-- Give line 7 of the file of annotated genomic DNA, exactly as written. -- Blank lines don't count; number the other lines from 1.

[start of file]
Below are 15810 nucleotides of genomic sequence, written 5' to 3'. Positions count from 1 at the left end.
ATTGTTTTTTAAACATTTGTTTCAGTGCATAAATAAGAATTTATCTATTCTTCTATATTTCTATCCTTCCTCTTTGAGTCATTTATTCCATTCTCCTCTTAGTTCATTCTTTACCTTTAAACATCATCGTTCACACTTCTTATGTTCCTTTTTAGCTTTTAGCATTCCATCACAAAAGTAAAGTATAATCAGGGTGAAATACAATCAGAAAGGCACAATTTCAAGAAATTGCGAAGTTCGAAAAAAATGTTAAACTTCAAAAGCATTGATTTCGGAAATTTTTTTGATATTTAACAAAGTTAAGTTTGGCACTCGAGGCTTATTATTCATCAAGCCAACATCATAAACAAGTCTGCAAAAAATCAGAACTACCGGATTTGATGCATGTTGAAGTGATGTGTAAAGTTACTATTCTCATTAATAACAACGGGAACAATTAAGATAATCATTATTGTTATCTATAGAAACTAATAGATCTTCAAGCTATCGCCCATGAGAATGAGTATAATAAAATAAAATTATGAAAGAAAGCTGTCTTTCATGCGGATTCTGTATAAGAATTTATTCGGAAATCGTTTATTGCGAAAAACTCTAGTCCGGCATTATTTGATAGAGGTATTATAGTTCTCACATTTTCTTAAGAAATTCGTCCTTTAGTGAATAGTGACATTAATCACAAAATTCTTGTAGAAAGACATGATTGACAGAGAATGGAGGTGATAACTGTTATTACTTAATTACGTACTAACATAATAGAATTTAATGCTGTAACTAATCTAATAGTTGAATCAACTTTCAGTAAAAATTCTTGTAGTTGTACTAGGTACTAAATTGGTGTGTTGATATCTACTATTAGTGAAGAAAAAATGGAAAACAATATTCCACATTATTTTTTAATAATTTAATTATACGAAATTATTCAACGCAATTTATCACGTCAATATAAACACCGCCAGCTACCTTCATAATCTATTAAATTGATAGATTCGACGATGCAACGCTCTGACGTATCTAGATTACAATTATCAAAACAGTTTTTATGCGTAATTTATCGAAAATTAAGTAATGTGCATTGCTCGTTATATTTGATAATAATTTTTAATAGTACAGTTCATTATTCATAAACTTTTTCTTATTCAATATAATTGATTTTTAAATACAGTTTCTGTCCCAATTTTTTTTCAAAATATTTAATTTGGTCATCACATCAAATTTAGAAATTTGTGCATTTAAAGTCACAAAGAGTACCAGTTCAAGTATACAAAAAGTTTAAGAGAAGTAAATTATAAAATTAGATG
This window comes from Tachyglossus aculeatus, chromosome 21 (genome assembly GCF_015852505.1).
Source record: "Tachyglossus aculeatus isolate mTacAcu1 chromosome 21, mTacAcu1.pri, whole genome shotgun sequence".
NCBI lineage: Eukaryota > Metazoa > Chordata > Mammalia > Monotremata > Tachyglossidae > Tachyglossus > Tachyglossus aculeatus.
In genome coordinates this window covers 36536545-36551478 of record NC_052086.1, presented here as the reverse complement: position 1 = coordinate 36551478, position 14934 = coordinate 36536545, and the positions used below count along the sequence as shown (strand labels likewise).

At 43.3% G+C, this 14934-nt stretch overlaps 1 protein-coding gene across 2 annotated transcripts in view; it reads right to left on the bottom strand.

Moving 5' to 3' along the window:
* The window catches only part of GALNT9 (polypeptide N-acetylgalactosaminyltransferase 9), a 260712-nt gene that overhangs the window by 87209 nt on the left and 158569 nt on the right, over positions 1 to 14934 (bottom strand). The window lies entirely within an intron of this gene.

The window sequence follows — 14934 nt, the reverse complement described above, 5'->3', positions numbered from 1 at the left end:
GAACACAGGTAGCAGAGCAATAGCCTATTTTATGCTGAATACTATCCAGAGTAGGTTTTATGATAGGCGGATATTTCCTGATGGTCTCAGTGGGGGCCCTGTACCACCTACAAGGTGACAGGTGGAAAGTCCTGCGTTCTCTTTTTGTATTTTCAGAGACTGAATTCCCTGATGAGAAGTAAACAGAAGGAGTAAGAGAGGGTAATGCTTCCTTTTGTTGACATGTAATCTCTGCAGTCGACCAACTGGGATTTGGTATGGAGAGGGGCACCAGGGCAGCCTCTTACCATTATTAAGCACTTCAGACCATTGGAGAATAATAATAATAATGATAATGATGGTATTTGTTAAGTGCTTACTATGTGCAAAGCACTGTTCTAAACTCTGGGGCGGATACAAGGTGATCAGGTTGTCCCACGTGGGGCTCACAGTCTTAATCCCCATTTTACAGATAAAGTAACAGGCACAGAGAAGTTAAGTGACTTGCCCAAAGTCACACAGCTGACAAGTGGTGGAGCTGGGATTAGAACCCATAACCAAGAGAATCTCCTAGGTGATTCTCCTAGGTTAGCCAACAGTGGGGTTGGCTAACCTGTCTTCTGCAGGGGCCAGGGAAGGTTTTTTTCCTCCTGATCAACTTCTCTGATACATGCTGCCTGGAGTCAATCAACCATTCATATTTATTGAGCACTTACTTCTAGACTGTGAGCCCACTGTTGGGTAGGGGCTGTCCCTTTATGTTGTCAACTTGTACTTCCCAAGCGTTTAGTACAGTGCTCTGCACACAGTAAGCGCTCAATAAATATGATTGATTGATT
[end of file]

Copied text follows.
At 43.3% G+C, this 14934-nt stretch overlaps 1 protein-coding gene across 2 annotated transcripts in view; it reads right to left on the bottom strand.